Tanamachi.jpgLast week Dr. Robin Tanamachi of National Severe Storm Labs spoke to my local IEEE Section about scientific storm chasing.  Part of her job is to get near tornadoes and take scientific data on them, mostly using radar. 


Storm Chasers

Storm chasing has had a recent surge in hobbyist interest.  It’s not illegal, but there are informal rules of storm chasing safety and etiquette.  Because of the recent interest there are often long streams of cars on rural roads near the path of a tornado. 


Police response to controlling traffic and dealing with storm chasers varies from place to place.  A tornado traveling through a particular city or county is such a rare event that local authorities usually don’t have a pre-set policy toward storm chaser traffic.  Usually police are tolerant of storm chasers, especially ones like Dr. Tanamachi who are doing scientific research, but she knows of one case in which a researcher was detained because the police suspected he was a looter because of the video camera and chainsaw (for cutting through fallen trees) in his car.


The idea of chasing storms with radar equipment was pioneered by Dr. Wurman and Dr. Bluestein in the mid 90s.  Prior to that, researchers used data from the nearest weather radar tower.  Physically chasing tornadoes was strictly a hobbyist activity.




Weather radar looks at amplitude to determine precipitation density.  Starting in the late 80s, radar began including doppler shift to work out raindrop speed.  Most radar antennas are horizontally polarized because, contrary to common depiction, raindrops are shaped more like hamburger buns.  New radar systems take horizontally and vertically polarized data and measure the correlation to work out raindrop shape. 


Radar towers are located in most major cities and cover most of the country except for some unpopulated areas on the Rocky Mountains.  Radar is line-of-sight, so at long range it is capable of detected high-altitude raindrops only.  There is a program called Collaborative Adaptive Sensing of the Atmosphere (CASA) to install radar towers between major cities to provide low altitude precipitation information.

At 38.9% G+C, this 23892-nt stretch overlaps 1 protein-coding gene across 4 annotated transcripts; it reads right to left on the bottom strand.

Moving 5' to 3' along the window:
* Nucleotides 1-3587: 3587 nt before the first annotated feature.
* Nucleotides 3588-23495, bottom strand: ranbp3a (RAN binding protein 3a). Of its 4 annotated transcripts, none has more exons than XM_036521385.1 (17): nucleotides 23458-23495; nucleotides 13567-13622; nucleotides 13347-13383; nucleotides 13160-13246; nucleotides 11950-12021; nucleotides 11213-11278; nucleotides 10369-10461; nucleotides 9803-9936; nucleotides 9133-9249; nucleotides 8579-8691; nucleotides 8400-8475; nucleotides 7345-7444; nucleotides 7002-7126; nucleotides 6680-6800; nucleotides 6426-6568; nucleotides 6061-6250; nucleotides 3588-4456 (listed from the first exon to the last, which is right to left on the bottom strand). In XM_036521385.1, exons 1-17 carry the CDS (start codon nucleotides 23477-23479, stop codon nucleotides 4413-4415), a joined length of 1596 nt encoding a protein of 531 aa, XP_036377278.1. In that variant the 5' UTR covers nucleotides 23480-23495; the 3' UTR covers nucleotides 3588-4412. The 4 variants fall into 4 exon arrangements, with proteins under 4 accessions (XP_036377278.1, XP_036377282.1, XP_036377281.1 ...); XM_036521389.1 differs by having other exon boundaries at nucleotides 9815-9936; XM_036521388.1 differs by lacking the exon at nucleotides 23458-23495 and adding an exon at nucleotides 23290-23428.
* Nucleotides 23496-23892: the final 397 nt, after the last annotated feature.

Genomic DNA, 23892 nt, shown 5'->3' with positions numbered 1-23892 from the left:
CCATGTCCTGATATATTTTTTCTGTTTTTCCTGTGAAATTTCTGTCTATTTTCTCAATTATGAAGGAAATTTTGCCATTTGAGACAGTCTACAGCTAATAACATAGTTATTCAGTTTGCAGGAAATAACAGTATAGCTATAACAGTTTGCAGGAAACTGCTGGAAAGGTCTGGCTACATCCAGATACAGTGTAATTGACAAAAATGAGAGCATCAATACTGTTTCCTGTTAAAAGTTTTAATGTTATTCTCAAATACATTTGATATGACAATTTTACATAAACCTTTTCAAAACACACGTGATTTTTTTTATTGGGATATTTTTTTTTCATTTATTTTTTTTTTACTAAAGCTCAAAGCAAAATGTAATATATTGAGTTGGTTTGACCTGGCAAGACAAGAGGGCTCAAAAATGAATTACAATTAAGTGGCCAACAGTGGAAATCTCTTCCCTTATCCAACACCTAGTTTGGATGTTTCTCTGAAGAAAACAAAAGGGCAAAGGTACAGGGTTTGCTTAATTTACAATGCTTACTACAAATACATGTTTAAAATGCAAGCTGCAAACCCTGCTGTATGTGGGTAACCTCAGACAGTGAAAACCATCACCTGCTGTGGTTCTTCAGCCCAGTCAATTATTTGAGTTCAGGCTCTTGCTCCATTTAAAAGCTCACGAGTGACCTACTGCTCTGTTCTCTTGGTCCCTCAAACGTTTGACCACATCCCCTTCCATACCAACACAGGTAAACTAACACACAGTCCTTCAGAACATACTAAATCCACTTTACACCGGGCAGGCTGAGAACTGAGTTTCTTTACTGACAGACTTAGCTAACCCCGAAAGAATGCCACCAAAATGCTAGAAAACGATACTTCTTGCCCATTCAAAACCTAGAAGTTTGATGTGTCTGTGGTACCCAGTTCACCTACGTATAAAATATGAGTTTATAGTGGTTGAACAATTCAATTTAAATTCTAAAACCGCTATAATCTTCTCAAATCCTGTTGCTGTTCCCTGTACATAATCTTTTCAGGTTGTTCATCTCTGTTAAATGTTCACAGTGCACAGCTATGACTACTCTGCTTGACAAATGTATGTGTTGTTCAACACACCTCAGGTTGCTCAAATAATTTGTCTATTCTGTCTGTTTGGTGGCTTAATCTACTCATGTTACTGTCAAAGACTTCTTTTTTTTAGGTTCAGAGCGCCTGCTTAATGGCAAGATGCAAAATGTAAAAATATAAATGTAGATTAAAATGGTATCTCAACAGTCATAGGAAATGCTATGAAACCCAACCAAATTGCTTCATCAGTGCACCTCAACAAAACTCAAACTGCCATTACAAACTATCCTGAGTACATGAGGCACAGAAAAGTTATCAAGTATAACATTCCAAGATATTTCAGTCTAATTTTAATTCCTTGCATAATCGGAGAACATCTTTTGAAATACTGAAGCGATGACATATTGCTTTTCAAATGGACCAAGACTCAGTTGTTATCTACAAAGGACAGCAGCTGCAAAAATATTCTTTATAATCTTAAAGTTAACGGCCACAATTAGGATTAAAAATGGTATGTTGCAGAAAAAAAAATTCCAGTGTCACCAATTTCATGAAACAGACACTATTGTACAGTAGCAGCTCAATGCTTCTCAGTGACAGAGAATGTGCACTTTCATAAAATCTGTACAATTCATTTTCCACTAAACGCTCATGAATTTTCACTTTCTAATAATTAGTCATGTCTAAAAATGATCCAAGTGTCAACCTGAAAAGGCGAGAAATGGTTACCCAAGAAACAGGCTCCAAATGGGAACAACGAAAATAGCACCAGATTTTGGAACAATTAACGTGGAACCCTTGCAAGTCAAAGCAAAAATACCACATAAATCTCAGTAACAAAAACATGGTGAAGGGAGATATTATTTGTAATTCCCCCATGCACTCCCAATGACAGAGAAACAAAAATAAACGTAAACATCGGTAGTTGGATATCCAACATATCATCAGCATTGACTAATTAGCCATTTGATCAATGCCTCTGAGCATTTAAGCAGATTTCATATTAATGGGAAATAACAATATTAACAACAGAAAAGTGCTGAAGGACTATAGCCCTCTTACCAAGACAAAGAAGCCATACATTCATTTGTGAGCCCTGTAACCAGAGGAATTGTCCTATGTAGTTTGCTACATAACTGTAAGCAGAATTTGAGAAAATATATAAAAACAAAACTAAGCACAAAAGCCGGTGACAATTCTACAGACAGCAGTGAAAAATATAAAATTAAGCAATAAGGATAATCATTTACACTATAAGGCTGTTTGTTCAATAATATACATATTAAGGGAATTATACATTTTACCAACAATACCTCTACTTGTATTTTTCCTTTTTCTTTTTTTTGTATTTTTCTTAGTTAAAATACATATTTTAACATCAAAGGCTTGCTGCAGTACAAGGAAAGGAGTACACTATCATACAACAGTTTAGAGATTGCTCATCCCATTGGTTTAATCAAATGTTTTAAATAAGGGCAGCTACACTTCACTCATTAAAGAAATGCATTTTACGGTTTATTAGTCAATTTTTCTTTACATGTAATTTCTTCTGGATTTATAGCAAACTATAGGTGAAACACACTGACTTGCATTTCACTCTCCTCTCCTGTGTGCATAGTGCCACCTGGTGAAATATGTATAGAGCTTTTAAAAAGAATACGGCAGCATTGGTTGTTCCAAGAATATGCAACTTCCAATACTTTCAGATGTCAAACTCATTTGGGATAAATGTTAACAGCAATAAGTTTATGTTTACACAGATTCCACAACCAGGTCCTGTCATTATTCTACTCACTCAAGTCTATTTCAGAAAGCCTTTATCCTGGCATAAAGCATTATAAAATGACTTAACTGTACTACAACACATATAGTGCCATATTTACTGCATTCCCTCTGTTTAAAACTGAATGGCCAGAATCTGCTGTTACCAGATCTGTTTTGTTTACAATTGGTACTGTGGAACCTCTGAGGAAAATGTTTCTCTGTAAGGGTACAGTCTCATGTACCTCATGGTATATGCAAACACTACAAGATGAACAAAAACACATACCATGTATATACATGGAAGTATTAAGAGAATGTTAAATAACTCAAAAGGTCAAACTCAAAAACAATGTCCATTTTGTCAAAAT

Taking portable radar equipment directly to the site of a tornado provides even more resolution.  The width of the radar beam varies from 0.18 to 3.0 degrees, depending on the radar system.  This means at close range, researchers can aim the antenna at different elevations to get a view at different altitudes. 


Dr. Tanamachi’s research involves looking at doppler radar sweeps at different altitudes.  Comparing wind speed with altitude provides a better picture of how tornadoes work.  On interesting finding from this work is that some tornadoes spaced a few minutes apart are actually part of the same vortex whose strength is varying.  Only when it’s strong enough for a condensation funnel cloud to occur can it be visually recognized as a tornado.


There are new radar systems that use beamforming instead of a physical antenna.  This allows the radar to collect data from different directions without waiting for the antenna to rotate.  The systems cost around a billion dollars.  Based on the low prices of Wi-Fi chipsets that support MIMO, which requires similar DSP processing power to beamforming, I suspect the price of this radar will drop rapidly.


A Thrilling Job?

I asked Dr. Tanamachi about the thrill-seeking element of her job.  She says she simply has to ignore fear, excitement, or any emotion when doing her work.  She has to collect data that researchers with fixed towers cannot get and use it for novel research.  Seeking to go closer to a tornado than necessary or being afraid to approach a tornado would interfere with her ability to get data.


She has only had one close call with a tornado.  It was at night and a navigation mistake led her to truck to pass right by a tornado.  People like to talk to her about this, but they don’t realize having a close call with a tornado is an on-the-job error in her work. 


Although she tries to stay several miles from tornadoes when collecting data, occasional close exposure to tornados is invariably part of a scientific storm chaser’s job.  It’s only at the end of the day when data has been collected and everyone is safely away from the storm that she and her team can think about the beauty and excitement of the severe weather they experience. 


The video below shows a typical storm chase, which maintains a safe distance from the tornado.